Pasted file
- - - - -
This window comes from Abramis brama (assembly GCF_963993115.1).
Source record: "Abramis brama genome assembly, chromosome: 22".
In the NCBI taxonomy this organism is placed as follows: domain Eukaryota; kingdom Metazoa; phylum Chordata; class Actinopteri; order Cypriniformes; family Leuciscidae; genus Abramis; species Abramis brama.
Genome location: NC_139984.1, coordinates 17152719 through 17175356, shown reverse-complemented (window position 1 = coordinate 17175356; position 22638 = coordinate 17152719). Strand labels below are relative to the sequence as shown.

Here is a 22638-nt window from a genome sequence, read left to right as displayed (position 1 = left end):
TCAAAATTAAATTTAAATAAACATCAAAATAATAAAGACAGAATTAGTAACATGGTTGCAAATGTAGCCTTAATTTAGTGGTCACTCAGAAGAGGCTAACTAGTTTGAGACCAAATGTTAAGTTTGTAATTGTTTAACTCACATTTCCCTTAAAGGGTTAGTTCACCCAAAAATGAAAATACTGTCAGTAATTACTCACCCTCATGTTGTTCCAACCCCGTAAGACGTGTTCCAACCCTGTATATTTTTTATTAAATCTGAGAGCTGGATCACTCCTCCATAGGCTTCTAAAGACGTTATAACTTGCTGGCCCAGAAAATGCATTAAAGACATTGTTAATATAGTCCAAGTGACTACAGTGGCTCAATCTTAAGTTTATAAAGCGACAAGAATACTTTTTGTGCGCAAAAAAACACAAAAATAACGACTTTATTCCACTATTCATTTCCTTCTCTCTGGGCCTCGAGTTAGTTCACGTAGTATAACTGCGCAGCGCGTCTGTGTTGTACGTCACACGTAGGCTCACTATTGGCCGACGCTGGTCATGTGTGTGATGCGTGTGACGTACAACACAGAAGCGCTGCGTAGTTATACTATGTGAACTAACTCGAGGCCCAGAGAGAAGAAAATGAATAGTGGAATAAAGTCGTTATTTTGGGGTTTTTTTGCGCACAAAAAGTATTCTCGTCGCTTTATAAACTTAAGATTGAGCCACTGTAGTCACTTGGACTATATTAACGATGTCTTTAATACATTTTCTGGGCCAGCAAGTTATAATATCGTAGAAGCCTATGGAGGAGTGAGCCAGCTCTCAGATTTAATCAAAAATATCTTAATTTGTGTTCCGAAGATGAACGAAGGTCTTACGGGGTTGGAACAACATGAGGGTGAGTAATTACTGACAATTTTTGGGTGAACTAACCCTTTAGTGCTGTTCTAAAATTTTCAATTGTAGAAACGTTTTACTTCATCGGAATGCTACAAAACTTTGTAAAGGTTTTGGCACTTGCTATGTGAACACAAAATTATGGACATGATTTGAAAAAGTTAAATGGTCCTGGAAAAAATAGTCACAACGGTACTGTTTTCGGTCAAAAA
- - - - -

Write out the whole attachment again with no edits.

This window comes from Abramis brama (assembly GCF_963993115.1).
Source record: "Abramis brama genome assembly, chromosome: 22".
In the NCBI taxonomy this organism is placed as follows: domain Eukaryota; kingdom Metazoa; phylum Chordata; class Actinopteri; order Cypriniformes; family Leuciscidae; genus Abramis; species Abramis brama.
Genome location: NC_139984.1, coordinates 17152719 through 17175356, shown reverse-complemented (window position 1 = coordinate 17175356; position 22638 = coordinate 17152719). Strand labels below are relative to the sequence as shown.

Here is a 22638-nt window from a genome sequence, read left to right as displayed (position 1 = left end):
TCAAAATTAAATTTAAATAAACATCAAAATAATAAAGACAGAATTAGTAACATGGTTGCAAATGTAGCCTTAATTTAGTGGTCACTCAGAAGAGGCTAACTAGTTTGAGACCAAATGTTAAGTTTGTAATTGTTTAACTCACATTTCCCTTAAAGGGTTAGTTCACCCAAAAATGAAAATACTGTCAGTAATTACTCACCCTCATGTTGTTCCAACCCCGTAAGACGTGTTCCAACCCTGTATATTTTTTATTAAATCTGAGAGCTGGATCACTCCTCCATAGGCTTCTAAAGACGTTATAACTTGCTGGCCCAGAAAATGCATTAAAGACATTGTTAATATAGTCCAAGTGACTACAGTGGCTCAATCTTAAGTTTATAAAGCGACAAGAATACTTTTTGTGCGCAAAAAAACACAAAAATAACGACTTTATTCCACTATTCATTTCCTTCTCTCTGGGCCTCGAGTTAGTTCACGTAGTATAACTGCGCAGCGCGTCTGTGTTGTACGTCACACGTAGGCTCACTATTGGCCGACGCTGGTCATGTGTGTGATGCGTGTGACGTACAACACAGAAGCGCTGCGTAGTTATACTATGTGAACTAACTCGAGGCCCAGAGAGAAGAAAATGAATAGTGGAATAAAGTCGTTATTTTGGGGTTTTTTTGCGCACAAAAAGTATTCTCGTCGCTTTATAAACTTAAGATTGAGCCACTGTAGTCACTTGGACTATATTAACGATGTCTTTAATACATTTTCTGGGCCAGCAAGTTATAATATCGTAGAAGCCTATGGAGGAGTGAGCCAGCTCTCAGATTTAATCAAAAATATCTTAATTTGTGTTCCGAAGATGAACGAAGGTCTTACGGGGTTGGAACAACATGAGGGTGAGTAATTACTGACAATTTTTGGGTGAACTAACCCTTTAGTGCTGTTCTAAAATTTTCAATTGTAGAAACGTTTTACTTCATCGGAATGCTACAAAACTTTGTAAAGGTTTTGGCACTTGCTATGTGAACACAAAATTATGGACATGATTTGAAAAAGTTAAATGGTCCTGGAAAAAATAGTCACAACGGTACTGTTTTCGGTCAAAAA